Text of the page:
PORTLAND, Ore.The wide proliferation of wireless mobile computing devices like smartphones has increased global networks vulnerability to cyber security violations, according to Florida State University (FSU), which is pursuing an effort to immunize applications with funding from the National Science Foundation (NSF).
By differentiating specific instances of application programs with unique executables, the researchers aim to remove the most common lever used by viruses and other malware, effectively immunizing them against spreading infections.
"Computer viruses exploit the fact that all instances of an application are identical," said FSU professor David Whalley. "The general idea is to prevent viruses from propagating by making each version of an application different."
Program differentiation is not a new idea, but traditional approaches are problematic, according to Whalley, who is collaborating on the project with fellow FSU professor Gary Tyson. Other attempts at program differentiation have resulted in performance penalties and behavior changes that produce maintenance nightmares, but the FSU professors believe they have the answer.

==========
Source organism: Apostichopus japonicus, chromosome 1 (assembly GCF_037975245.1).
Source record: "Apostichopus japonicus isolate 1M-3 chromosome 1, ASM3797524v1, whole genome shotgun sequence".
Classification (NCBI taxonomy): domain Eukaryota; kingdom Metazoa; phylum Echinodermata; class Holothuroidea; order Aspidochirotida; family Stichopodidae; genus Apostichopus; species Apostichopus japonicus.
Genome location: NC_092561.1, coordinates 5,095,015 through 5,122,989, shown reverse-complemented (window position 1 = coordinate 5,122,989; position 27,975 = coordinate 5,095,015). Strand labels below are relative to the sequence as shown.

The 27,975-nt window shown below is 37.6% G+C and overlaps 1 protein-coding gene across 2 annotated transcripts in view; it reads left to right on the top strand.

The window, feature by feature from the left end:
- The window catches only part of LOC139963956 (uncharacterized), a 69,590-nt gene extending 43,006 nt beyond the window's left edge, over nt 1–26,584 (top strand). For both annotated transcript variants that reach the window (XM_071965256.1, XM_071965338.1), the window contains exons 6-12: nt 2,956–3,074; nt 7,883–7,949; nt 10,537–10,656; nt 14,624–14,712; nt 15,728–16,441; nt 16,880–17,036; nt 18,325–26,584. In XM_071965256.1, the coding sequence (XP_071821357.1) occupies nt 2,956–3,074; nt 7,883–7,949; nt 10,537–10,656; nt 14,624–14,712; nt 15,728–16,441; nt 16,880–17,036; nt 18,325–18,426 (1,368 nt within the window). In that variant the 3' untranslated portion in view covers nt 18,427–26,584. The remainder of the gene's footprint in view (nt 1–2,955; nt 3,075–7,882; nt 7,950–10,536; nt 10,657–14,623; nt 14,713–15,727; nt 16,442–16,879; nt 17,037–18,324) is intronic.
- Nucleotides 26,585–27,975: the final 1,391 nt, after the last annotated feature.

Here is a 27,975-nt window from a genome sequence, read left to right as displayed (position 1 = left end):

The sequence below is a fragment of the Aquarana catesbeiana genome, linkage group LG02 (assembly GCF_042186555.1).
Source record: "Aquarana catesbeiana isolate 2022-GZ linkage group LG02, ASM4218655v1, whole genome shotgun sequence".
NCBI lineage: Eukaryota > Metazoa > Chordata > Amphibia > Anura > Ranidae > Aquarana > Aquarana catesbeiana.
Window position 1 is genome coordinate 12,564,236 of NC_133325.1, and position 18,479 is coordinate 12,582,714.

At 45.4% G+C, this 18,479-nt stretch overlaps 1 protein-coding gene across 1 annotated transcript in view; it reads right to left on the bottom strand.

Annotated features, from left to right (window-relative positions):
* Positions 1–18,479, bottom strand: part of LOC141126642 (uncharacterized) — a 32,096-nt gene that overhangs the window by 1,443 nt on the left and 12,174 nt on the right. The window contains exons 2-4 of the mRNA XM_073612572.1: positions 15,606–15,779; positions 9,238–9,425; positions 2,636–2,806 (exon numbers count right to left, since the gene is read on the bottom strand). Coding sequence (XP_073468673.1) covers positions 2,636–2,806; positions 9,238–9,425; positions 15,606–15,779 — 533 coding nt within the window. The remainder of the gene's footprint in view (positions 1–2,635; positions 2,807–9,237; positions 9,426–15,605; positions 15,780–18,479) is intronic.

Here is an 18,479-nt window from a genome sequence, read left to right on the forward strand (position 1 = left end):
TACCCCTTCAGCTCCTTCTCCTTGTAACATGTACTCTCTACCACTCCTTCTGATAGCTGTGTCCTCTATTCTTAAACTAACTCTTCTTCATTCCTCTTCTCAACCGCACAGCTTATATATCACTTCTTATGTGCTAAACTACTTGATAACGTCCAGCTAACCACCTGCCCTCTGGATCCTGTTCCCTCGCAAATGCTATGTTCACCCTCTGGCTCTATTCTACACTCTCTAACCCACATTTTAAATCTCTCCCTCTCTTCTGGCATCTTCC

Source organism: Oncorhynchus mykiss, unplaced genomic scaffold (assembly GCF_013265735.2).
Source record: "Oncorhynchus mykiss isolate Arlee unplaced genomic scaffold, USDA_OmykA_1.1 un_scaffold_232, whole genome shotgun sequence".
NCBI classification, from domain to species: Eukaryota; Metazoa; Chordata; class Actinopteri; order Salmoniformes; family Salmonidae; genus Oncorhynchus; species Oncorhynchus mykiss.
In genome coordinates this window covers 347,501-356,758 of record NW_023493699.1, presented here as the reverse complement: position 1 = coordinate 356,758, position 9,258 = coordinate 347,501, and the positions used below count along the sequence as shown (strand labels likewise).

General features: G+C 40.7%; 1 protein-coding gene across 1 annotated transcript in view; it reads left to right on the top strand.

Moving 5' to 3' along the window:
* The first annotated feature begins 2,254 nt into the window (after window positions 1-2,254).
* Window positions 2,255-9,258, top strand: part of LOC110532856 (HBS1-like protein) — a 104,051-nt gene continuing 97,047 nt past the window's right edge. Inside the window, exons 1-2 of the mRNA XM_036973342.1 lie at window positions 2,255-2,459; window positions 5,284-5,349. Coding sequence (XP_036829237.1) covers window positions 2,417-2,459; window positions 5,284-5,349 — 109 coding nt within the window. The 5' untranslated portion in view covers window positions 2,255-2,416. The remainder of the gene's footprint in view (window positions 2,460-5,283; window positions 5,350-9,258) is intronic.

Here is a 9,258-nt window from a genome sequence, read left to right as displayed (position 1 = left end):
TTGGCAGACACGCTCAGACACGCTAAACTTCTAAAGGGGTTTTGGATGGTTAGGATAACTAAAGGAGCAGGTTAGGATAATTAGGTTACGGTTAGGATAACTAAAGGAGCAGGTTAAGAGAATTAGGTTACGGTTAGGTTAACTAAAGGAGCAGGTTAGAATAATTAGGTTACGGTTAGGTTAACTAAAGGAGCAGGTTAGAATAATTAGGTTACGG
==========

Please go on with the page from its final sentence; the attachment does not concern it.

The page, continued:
"We have proposed hardware and software enhancements supporting program differentiation that will not affect behavior, will minimize effects on performance, and will make it more difficult for malware to propagate," said Whalley.
The FSU approach provides a secure mobile computing environment that exploits mobile technologies that are already widely available to minimize the number of systems that can be infected by malware, rather than eliminate the possibility of infection altogether. The researchers maintain that if outbreaks can be confined to only a few systems, then conventional counter measures will become much more effective.
Since every approach to cyber security can be circumvented by determined hackers, the researchers are not revealing all the details of their approach, but merely stating that their technique modifies the application executables by permuting each instance into a unique version. The NSF sponsored research effort runs through 2012.